I can only guess why this range was excluded.
My guess is that it was something to do with an attempt at
allowing as many of these glyphs as possible to come from
(for example) a Chinese font in a chinese locale even though we
always put the latin font first ..
The interesting reason why adding a Thai Baht magically makes them
appears is Thai forces TextLayout .. and it (apparently) bypasses the
I suspect this is because layout needs to operate on physical fonts so
gets the list
of physical fonts and operates on these explicitly bypassing
is where this support exists.
You can prove that just by using one of these phonetic chars in
adding Thai or anything else and switching to TextLayout .. lo and
behold .. it appears.
I wonder how long that has been the case ? Perhaps so long as to be
effectively forever ..
That makes a case for getting rid of all these ranges.
The use for the ranges is to control what physical font is used for
glyphs in cases
where some font that may be "earlier" in the list supplies glyphs that
prefer to come from some other font.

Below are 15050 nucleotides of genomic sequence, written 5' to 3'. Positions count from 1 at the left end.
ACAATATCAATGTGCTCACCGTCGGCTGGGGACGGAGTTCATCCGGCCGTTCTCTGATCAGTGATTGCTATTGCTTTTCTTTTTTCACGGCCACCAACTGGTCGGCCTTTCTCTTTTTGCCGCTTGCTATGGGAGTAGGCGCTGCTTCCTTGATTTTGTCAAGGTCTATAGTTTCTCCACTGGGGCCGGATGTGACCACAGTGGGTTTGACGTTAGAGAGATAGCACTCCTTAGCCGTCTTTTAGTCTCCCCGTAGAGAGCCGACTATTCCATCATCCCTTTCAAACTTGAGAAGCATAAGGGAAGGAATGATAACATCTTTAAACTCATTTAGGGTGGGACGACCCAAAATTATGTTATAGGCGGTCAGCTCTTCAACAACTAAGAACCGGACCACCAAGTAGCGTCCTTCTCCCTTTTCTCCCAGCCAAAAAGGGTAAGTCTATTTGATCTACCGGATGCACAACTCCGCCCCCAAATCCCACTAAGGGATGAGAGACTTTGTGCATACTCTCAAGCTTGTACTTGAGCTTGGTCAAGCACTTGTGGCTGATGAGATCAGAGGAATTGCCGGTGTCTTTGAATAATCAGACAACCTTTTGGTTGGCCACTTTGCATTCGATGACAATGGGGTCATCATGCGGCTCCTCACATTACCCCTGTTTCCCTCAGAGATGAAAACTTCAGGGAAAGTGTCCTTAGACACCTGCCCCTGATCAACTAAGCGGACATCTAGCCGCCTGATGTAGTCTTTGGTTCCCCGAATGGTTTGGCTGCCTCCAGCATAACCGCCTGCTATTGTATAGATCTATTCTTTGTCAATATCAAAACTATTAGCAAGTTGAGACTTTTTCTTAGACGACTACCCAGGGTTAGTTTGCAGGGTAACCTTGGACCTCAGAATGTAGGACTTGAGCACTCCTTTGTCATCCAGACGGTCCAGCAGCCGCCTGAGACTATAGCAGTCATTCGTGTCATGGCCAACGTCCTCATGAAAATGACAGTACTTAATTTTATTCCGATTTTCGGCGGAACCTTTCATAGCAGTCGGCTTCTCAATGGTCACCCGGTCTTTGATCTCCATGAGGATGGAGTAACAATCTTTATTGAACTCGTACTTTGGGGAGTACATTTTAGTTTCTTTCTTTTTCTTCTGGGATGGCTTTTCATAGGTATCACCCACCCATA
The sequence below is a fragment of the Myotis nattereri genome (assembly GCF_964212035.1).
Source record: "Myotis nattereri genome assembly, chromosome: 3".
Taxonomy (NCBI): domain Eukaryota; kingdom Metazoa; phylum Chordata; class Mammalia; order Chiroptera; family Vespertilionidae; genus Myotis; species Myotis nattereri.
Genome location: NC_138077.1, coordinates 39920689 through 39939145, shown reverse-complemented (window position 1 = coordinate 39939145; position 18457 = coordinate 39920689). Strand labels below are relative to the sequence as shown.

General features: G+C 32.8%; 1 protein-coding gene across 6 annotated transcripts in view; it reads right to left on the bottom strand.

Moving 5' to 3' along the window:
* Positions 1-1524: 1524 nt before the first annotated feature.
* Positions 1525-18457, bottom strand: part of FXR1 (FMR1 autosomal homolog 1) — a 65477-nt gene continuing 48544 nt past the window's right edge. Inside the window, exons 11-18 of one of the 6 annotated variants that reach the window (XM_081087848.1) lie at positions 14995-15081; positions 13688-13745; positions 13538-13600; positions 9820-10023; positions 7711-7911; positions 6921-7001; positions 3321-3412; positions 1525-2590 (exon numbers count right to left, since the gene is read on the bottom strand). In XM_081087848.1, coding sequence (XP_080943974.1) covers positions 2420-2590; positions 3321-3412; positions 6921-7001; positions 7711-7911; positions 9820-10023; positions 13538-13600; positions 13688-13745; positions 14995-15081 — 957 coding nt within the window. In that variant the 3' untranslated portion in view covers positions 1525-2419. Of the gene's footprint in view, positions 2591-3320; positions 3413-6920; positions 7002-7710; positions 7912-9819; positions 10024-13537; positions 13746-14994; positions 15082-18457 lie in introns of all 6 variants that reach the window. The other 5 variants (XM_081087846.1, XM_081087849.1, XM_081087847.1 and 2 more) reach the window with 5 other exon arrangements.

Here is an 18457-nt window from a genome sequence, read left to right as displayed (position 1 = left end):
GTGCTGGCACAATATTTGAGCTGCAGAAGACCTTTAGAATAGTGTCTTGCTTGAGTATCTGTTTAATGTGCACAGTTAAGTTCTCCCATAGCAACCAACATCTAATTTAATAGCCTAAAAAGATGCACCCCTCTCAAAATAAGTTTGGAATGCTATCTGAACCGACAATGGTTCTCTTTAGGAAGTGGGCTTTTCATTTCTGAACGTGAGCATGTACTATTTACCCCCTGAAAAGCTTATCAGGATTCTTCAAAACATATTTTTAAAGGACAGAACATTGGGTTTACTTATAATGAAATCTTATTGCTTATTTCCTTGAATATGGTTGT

That may be useful if the exclusion ranges were able to be applied depending
on your locale, but this alphabetic exclusion is particularly questionable.
So the change is OK, but can't the test be automated .. and headless ?
You just need to do something like ask if the font "canDisplay()" these
However the test is fragile in the sense that it assumes that logical
Windows are capable of supporting them.
On 06/04/2018 11:32 PM, Dipak Kumar wrote:
Please review below fix :
Characters which are not getting displayed actually belong to Phonetic
Extensions (https://en.wikipedia.org/wiki/Phonetic_Extensions ).
These characters are not getting rendered properly because they are in
exclusion range mentioned in the windows.fontconfig.properties file.
In the above fix, font exclusion ranges have been adjusted so that these
characters do not fall within these ranges
Font related Jtreg tests and Mach5 client tests are fine.